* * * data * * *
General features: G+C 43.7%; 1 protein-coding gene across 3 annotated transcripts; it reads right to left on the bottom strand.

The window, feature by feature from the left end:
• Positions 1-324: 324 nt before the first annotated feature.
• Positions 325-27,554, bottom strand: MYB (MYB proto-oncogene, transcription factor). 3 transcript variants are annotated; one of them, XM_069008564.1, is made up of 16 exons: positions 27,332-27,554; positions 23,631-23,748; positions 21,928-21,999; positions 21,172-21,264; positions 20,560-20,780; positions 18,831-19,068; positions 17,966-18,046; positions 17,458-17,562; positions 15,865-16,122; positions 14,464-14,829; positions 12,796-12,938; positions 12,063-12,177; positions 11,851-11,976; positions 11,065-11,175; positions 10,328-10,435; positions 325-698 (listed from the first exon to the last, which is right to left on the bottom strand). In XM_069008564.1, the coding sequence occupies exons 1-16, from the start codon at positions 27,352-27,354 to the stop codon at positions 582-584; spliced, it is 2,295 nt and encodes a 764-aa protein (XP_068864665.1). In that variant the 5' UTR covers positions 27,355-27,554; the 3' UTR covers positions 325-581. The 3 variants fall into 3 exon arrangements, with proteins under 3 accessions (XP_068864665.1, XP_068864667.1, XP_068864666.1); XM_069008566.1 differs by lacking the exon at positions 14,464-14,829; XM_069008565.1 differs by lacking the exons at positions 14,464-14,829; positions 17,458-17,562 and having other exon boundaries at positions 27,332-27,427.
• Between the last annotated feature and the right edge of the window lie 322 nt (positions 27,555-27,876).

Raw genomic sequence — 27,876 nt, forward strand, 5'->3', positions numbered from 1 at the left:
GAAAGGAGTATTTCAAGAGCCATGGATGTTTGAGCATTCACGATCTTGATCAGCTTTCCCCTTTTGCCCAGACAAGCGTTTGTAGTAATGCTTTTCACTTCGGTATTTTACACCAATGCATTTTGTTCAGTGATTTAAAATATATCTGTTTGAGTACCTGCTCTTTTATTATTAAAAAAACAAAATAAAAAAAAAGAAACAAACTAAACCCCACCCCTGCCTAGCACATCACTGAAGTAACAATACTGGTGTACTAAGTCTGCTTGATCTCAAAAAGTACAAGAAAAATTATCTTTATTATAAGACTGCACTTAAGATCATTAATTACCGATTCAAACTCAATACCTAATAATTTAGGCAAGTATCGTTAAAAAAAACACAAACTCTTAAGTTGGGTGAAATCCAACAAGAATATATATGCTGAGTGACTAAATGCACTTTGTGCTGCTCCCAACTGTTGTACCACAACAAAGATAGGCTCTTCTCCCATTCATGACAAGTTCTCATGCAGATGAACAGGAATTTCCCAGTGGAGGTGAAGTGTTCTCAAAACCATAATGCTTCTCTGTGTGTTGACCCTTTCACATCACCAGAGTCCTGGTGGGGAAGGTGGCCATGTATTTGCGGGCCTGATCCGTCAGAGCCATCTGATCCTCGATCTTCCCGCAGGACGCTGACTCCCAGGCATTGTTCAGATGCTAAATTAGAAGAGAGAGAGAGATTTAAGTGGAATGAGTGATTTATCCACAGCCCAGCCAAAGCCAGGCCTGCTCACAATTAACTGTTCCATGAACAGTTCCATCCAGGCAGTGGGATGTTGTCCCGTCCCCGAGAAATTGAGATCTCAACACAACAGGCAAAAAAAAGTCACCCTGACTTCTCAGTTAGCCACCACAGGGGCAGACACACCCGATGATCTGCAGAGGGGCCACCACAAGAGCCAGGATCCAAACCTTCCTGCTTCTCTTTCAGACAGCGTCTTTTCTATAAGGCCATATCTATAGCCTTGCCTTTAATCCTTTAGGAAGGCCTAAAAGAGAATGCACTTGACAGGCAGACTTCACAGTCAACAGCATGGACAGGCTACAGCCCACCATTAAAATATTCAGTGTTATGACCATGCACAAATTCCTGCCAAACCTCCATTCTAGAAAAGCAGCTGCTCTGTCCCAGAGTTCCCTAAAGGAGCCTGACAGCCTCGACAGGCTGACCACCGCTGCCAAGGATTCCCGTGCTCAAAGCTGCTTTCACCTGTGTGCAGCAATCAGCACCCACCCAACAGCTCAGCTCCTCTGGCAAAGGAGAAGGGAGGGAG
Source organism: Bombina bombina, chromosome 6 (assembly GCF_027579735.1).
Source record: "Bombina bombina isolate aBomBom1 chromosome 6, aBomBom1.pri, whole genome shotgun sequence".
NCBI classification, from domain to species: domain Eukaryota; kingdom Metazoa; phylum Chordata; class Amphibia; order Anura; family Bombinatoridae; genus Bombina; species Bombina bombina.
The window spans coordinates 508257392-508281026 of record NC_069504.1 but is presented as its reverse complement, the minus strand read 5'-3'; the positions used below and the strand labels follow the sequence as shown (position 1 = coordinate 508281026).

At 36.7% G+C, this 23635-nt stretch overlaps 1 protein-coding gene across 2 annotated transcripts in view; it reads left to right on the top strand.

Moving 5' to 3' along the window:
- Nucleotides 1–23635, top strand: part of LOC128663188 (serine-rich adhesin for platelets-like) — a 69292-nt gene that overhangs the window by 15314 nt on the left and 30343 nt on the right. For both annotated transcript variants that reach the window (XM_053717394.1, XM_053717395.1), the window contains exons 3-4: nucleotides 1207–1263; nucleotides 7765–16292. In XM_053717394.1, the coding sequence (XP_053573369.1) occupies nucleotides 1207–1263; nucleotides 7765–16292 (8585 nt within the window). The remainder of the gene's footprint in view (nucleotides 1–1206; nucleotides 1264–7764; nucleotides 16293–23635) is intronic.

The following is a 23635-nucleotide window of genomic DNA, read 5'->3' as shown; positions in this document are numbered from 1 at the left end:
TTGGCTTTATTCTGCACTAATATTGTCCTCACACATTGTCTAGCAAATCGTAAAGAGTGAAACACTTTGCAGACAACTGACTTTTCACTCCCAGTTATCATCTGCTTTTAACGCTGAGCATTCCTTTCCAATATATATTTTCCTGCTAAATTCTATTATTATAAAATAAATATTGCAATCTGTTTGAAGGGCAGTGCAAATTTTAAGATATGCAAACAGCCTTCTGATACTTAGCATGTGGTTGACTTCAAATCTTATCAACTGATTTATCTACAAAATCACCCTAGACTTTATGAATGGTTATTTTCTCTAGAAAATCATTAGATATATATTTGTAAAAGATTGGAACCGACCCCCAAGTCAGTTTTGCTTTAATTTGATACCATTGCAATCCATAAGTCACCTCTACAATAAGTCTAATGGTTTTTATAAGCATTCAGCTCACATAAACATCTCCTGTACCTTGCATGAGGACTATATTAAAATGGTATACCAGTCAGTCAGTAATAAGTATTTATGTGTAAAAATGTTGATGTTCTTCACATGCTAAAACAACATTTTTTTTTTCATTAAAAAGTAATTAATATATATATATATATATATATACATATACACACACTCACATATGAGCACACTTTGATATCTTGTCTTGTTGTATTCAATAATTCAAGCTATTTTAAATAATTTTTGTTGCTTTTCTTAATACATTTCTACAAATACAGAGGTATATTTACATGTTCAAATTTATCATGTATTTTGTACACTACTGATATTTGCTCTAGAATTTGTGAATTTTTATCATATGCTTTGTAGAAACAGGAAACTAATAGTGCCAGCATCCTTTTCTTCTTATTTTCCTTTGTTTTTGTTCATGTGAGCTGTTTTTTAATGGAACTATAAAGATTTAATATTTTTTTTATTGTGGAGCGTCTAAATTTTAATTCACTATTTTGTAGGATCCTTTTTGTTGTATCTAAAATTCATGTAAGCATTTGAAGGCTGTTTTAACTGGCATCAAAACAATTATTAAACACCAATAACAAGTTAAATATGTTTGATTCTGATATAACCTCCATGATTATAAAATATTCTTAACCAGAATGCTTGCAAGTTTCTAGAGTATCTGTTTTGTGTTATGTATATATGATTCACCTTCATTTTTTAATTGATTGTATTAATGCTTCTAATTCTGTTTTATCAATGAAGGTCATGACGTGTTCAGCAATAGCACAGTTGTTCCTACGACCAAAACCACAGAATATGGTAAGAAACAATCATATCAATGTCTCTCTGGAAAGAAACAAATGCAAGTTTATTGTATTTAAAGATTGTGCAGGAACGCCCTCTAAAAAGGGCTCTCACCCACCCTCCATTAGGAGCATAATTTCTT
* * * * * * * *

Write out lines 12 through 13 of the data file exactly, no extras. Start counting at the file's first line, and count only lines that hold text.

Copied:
At 36.7% G+C, this 23635-nt stretch overlaps 1 protein-coding gene across 2 annotated transcripts in view; it reads left to right on the top strand.

Moving 5' to 3' along the window: